Have you ever used Curl? It’s likely you have! Curl is installed on countless machines and devices, with Libcurl being the standout component.
Libcurl is a versatile client-side URL transfer library that supports a wide range of protocols and features, including cookies, DICT, FTP, FTPS, Gopher, HTTP/1 (with HTTP/2 and HTTP/3 support), HTTP POST, HTTP PUT, HTTP proxy tunneling, HTTPS, IMAP, Kerberos, LDAP, MQTT, POP3, RTSP, RTMP, SCP, SMTP, and SMB. Additionally, it handles the file URI scheme, SFTP, Telnet, TFTP, file transfer resume, FTP uploading, HTTP form-based upload, HTTPS certificates, LDAPS, proxies, and user-plus-password authentication.
One of the notable characteristics of the libcurl library is its portability. It is designed to build and function consistently across a wide range of platforms, including AIX, AmigaOS, Android, BeOS, BlackBerry Tablet OS, BlackBerry 10, OpenVMS, Darwin, DOS, FreeBSD, HP-UX, HURD, iOS, IRIX, Linux, macOS, NetBSD, NetWare, OpenBSD, OS/2, QNX Neutrino, RISC OS, Solaris, Symbian, Tru64, Ultrix, UnixWare, and Microsoft Windows.
A critical vulnerability has been identified in the Curl library, which can potentially lead to a heap-based buffer overflow during the SOCKS5 proxy handshake.
Vulnerability Details: The flaw arises when Curl is instructed to pass the hostname to the SOCKS5 proxy for address resolution, with the maximum hostname length limited to 255 bytes. If a hostname exceeding this limit is detected, Curl switches to local name resolution but, due to a bug, can incorrectly copy the excessively long hostname into the target buffer instead of just the resolved address.
- The Curl library is often referred to as libcurl.
- The command line tool using libcurl is called the Curl tool.
- An attacker with control over an HTTPS server, which a client utilizing libcurl accesses through a SOCKS5 proxy (using the proxy-resolver-mode), can manipulate it to send a carefully crafted redirect via an HTTP 30x response.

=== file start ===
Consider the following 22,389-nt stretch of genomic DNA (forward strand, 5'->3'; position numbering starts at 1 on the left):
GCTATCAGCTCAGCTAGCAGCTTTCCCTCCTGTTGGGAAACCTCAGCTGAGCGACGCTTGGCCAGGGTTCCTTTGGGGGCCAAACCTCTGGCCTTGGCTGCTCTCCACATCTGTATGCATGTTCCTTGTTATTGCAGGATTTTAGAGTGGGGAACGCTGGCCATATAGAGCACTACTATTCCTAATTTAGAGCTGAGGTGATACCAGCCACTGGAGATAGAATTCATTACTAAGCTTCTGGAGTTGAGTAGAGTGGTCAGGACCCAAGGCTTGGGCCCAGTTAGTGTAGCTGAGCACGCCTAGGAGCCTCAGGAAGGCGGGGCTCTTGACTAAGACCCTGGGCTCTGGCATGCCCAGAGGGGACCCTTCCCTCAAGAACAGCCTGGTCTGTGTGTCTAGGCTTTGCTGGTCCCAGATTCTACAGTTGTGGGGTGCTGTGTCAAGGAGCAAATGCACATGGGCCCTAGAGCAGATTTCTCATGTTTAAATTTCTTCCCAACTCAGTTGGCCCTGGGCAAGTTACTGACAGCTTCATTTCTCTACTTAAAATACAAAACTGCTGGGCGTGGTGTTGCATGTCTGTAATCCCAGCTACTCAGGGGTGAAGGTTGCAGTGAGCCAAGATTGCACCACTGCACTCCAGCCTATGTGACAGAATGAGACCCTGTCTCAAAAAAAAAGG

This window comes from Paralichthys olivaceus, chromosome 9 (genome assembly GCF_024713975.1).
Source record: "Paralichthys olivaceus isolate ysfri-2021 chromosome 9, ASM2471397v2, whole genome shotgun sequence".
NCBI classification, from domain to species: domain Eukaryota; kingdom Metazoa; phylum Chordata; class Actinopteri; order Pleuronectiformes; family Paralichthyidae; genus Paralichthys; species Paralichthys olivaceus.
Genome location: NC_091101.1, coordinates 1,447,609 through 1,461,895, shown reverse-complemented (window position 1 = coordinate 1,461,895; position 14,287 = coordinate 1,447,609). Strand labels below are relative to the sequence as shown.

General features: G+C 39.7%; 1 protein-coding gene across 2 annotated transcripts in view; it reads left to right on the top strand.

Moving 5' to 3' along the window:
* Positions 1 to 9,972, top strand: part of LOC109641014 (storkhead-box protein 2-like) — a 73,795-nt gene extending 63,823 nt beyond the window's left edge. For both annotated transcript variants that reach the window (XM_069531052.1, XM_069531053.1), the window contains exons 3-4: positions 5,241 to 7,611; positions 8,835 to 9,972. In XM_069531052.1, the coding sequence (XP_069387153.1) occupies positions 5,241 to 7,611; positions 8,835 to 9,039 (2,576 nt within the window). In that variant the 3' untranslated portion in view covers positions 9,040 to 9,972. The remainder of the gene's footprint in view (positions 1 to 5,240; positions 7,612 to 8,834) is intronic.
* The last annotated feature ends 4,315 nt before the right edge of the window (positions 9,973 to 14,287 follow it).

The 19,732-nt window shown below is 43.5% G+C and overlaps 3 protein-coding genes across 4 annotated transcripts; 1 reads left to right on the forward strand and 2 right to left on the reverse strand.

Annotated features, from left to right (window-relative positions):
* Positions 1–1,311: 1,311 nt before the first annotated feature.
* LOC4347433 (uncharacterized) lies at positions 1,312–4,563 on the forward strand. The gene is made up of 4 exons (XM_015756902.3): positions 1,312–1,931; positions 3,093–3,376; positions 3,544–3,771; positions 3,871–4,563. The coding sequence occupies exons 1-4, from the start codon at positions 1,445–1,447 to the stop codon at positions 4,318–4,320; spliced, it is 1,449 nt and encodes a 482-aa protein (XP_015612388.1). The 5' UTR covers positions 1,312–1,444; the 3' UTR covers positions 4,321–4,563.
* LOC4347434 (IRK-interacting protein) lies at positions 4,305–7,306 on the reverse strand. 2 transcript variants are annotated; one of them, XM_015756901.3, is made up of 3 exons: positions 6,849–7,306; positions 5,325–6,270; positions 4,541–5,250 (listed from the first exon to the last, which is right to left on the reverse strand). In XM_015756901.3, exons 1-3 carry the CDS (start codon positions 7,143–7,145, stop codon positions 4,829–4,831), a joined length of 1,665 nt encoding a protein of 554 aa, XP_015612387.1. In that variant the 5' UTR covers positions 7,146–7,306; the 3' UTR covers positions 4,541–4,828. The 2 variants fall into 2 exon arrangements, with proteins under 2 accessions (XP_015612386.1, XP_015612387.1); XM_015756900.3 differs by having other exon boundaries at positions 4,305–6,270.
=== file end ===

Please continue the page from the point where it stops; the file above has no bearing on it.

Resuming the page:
- This 30x redirect would contain a Location: header in the following format:
- Location: https://aaaaaaaaaaaaaaaaaaaaaaaaaaaaaaaaa/
- In this format, the hostname exceeds 16KB and goes up to 64KB in length.
- If the libcurl-based client has automatic redirect-following enabled and the SOCKS5 proxy experiences sufficient slowness to trigger the local variable bug, it will erroneously copy the manipulated hostname into a buffer that’s too small, overflowing into adjacent heap memory.
- This results in a critical heap buffer overflow vulnerability.
Conditions for Vulnerability:
- Overflow can occur in applications that either do not set CURLOPT_BUFFERSIZE or set it smaller than 65,541 bytes.
- The Curl tool, by default, sets CURLOPT_BUFFERSIZE to 100KB, making it immune unless the user manually sets a rate limit smaller than 65,541 bytes per second.
- Affected versions: libcurl 7.69.0 to 8.3.0. (7.69 was released back in December 2020)
- Not affected versions: libcurl < 7.69.0 and >= 8.4.0.
- The bug was introduced during the conversion of the SOCKS5 handshake code from a blocking function into a non-blocking state machine.
CVE Identifier: CVE-2023-38545
- Starting from curl 8.4.0, Curl no longer switches to local resolve mode but returns an error for overly long hostnames.
- A: Upgrade Curl to version 8.4.0.
- B: Apply the patch to your local version if upgrading isn’t feasible.
- C: Avoid using CURLPROXY_SOCKS5_HOSTNAME proxies with Curl.
- D: Refrain from setting a proxy environment variable to socks5h://.
So do not stress if you are not using Curl with SOCKS, If you are using Microsoft Defender you can use this feature to map out which versions are installed within your enviroment High severity curl vulnerability: prepare with Microsoft Defender for Cloud – Microsoft Community Hub